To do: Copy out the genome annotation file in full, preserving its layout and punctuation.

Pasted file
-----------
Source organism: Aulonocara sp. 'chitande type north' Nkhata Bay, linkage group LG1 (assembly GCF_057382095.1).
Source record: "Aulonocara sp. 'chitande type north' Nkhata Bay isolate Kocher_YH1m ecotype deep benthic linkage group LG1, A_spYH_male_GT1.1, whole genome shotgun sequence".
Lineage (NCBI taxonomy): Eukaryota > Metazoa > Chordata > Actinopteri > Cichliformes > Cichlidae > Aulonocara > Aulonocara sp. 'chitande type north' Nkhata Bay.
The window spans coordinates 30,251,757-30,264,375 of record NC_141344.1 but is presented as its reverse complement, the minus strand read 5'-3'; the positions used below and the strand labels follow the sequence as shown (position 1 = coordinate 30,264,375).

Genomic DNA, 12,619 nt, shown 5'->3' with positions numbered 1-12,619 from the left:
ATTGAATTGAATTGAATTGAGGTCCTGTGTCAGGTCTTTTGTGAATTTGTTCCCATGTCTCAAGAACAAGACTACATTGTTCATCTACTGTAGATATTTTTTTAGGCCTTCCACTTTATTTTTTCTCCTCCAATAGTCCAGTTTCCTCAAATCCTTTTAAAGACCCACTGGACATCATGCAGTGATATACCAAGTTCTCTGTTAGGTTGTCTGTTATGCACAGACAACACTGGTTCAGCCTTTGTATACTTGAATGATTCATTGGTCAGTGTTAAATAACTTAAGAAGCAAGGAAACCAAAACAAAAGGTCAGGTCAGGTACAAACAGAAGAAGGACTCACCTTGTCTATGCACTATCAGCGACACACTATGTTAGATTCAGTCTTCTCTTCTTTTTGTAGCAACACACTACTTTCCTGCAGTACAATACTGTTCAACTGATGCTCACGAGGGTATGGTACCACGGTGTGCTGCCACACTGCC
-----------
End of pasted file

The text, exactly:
Source organism: Aulonocara sp. 'chitande type north' Nkhata Bay, linkage group LG1 (assembly GCF_057382095.1).
Source record: "Aulonocara sp. 'chitande type north' Nkhata Bay isolate Kocher_YH1m ecotype deep benthic linkage group LG1, A_spYH_male_GT1.1, whole genome shotgun sequence".
Lineage (NCBI taxonomy): Eukaryota > Metazoa > Chordata > Actinopteri > Cichliformes > Cichlidae > Aulonocara > Aulonocara sp. 'chitande type north' Nkhata Bay.
The window spans coordinates 30,251,757-30,264,375 of record NC_141344.1 but is presented as its reverse complement, the minus strand read 5'-3'; the positions used below and the strand labels follow the sequence as shown (position 1 = coordinate 30,264,375).

Genomic DNA, 12,619 nt, shown 5'->3' with positions numbered 1-12,619 from the left:
ATTGAATTGAATTGAATTGAGGTCCTGTGTCAGGTCTTTTGTGAATTTGTTCCCATGTCTCAAGAACAAGACTACATTGTTCATCTACTGTAGATATTTTTTTAGGCCTTCCACTTTATTTTTTCTCCTCCAATAGTCCAGTTTCCTCAAATCCTTTTAAAGACCCACTGGACATCATGCAGTGATATACCAAGTTCTCTGTTAGGTTGTCTGTTATGCACAGACAACACTGGTTCAGCCTTTGTATACTTGAATGATTCATTGGTCAGTGTTAAATAACTTAAGAAGCAAGGAAACCAAAACAAAAGGTCAGGTCAGGTACAAACAGAAGAAGGACTCACCTTGTCTATGCACTATCAGCGACACACTATGTTAGATTCAGTCTTCTCTTCTTTTTGTAGCAACACACTACTTTCCTGCAGTACAATACTGTTCAACTGATGCTCACGAGGGTATGGTACCACGGTGTGCTGCCACACTGCC